Playwright: Joshua Rollins. At: Pine Box Theater Company at the Greenhouse, 2257 N. Lincoln Ave. Tickets: 773-404-7336; www.pineboxtheater.org; $25. Runs through: March 31
Three handguns, a claw hammer, an industrial-strength necktie and a box of kitchen matches are needed to murder all seven of the low-life desperados in Joshua Rollins' follow-up to his 2011 hard-boiled thriller, A Girl with Sun in Her Eyes. This doesn't mean that audiences are expected to keep count of the homicides during the course of the show, but it does raise suspicions that the author may have inventoried his arsenal before starting his script.
Our setting is a woodland cabin in the Appalachian mountains, whose cozy decor is immediately interrupted by violence bursting through the door as clean-cut Charlie, disabled-vet Tuck and sexy-babe Sammy proceed to brutally beat an already-wounded police officer unconscious, later hiding the presumed-dead body in an heirloom chest. Unsurprisingly, drugs are involved in the altercationCharlie and Tuck's brother has abandoned his methamphetamine business, leaving girl friend Sammy indebted to his buyerwho happens to be the county sheriff. Ah, but if her rescuers can deliver one more shipment of the illegal substance, the crooked arm of the law will free them to live the idyllic seaside life in Virginia Beach. Uh-huh.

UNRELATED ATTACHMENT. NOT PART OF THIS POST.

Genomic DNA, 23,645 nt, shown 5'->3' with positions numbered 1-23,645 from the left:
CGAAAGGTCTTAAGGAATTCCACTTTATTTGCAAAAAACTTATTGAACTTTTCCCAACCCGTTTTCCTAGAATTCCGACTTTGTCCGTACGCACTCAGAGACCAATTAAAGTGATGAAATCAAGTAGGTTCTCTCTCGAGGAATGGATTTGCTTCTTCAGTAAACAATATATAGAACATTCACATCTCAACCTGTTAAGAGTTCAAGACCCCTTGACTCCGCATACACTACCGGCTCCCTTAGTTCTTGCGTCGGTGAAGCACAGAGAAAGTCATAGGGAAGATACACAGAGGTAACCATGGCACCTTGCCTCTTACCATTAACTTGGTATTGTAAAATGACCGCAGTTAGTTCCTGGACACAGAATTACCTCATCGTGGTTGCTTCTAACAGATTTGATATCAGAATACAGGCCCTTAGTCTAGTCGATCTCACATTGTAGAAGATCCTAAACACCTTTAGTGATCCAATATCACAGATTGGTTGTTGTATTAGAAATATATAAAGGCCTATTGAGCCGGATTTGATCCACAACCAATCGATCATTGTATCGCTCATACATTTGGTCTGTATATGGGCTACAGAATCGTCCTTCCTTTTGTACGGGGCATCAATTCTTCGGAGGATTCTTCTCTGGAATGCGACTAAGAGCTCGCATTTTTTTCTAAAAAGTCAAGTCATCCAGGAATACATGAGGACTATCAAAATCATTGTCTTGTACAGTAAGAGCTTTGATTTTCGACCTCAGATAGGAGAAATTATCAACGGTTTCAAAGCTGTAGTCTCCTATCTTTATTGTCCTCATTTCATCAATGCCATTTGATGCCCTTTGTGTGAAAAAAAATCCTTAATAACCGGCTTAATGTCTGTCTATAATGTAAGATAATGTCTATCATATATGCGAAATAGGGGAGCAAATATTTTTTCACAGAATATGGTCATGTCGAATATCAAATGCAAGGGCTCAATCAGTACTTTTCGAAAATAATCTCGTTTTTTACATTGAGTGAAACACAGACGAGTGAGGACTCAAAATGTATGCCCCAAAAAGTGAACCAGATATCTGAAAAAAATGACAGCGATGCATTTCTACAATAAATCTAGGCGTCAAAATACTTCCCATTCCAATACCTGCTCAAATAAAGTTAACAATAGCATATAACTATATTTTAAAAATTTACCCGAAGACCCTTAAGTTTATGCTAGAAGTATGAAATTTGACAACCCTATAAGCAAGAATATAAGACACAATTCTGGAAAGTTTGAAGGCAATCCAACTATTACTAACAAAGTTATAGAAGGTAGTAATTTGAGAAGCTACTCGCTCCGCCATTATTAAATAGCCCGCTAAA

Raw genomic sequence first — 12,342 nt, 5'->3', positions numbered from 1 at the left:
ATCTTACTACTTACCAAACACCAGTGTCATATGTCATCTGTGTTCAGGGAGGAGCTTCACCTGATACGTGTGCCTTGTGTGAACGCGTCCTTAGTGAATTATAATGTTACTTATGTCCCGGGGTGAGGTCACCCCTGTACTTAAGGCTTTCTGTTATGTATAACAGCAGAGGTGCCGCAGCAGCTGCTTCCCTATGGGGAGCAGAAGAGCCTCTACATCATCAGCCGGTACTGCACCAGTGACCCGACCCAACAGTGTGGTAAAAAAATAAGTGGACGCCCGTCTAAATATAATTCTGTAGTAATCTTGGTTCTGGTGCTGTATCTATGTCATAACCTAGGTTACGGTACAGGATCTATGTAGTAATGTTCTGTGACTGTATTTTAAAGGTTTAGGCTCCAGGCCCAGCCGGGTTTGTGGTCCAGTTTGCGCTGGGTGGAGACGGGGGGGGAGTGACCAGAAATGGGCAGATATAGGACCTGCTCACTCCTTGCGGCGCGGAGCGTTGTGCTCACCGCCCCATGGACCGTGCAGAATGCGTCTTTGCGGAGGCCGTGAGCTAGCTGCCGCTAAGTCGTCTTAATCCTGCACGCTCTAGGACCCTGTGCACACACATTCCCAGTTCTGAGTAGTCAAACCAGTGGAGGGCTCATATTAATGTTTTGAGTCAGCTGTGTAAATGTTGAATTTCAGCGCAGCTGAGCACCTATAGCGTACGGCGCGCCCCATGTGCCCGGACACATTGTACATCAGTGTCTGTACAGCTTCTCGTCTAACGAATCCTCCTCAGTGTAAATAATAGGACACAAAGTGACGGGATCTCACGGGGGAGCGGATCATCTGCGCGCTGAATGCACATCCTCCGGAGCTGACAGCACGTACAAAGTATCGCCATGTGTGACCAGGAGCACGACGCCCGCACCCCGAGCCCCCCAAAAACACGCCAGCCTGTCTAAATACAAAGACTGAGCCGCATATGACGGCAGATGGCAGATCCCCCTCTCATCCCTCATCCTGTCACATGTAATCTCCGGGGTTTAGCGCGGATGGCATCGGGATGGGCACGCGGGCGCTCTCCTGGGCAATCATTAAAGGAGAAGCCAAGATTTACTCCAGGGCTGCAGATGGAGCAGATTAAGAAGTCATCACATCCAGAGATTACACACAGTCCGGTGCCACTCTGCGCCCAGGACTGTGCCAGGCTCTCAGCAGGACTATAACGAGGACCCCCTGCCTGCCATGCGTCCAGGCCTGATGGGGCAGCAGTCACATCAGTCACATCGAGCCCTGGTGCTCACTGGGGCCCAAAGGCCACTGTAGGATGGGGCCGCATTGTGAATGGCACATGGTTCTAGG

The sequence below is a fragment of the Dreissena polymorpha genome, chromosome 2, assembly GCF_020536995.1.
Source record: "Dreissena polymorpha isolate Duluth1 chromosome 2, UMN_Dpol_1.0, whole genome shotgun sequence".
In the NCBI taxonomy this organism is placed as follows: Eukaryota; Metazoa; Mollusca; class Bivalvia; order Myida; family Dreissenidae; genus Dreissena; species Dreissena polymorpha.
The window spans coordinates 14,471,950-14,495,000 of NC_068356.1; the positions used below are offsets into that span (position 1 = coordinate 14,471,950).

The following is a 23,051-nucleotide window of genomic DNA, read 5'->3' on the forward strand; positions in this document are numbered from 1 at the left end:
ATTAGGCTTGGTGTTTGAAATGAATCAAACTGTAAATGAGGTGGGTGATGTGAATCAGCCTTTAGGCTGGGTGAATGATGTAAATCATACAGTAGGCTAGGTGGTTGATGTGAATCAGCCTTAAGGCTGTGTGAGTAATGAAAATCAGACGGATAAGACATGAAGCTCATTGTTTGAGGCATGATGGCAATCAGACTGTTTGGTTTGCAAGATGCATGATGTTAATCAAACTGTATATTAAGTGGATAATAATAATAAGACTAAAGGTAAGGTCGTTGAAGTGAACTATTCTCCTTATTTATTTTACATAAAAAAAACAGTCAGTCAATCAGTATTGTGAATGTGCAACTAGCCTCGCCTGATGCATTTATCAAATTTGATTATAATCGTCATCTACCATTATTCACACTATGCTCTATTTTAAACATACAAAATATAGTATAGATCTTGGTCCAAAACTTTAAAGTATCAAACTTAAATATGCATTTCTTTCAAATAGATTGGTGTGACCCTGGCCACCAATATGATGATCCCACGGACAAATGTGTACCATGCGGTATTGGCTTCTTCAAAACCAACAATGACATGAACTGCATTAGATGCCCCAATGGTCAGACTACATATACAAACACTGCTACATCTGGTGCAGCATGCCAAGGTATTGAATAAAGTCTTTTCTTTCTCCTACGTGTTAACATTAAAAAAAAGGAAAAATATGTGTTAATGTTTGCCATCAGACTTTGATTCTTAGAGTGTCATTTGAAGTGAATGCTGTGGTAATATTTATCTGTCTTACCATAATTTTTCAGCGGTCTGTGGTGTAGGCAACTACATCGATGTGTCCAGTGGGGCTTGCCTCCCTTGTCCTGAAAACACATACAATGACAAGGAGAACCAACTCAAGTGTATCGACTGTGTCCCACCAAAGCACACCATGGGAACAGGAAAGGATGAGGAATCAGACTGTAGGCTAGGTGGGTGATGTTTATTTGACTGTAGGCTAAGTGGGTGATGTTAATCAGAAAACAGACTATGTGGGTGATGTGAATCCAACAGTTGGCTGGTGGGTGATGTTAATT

Tracy Letts didn't invent rural-noir, but his seminal country-pulp Killer Joe certainly shares responsibility for the abundance of white-trash-capitalist dramas proliferating since its premiere in 1990. Rollins takes the literary form to new levels of efficiency, however, packing the requisite intricate plot reversals, grand-guignol spectacle and minimal character backstory into a bare 70 minutes. Helping to camouflage the seams in this well-stitched yarn is a cast well-trained in microcosmic acting, performing under the direction of Susan E. Bowen, that includes Caroline Neff as the self-styled damsel-in-distress, Molly Reynolds as the criminal operation's flinty matriarch, and the formidable Danny Goldring as the lawman on a mission to improve the lives of the people in his economically depressed region through pharmaceutical intervention (whoever said that lurid sensationalism didn't have its sociologically-significant elements?).
The all-star technical team likewise strives for, and mostly achieves, the heightened realism of comic-book melodrama, its tone set by Ryan Bourque's imaginative fight design within the production's intimate space. Contemplative playgoers may lament the preponderance of machinations over motives, but fans of the Quentin Tarantino/Robert Rodriguez school of frontier justice will find their morality vividly demonstrated in this over-the-top parable.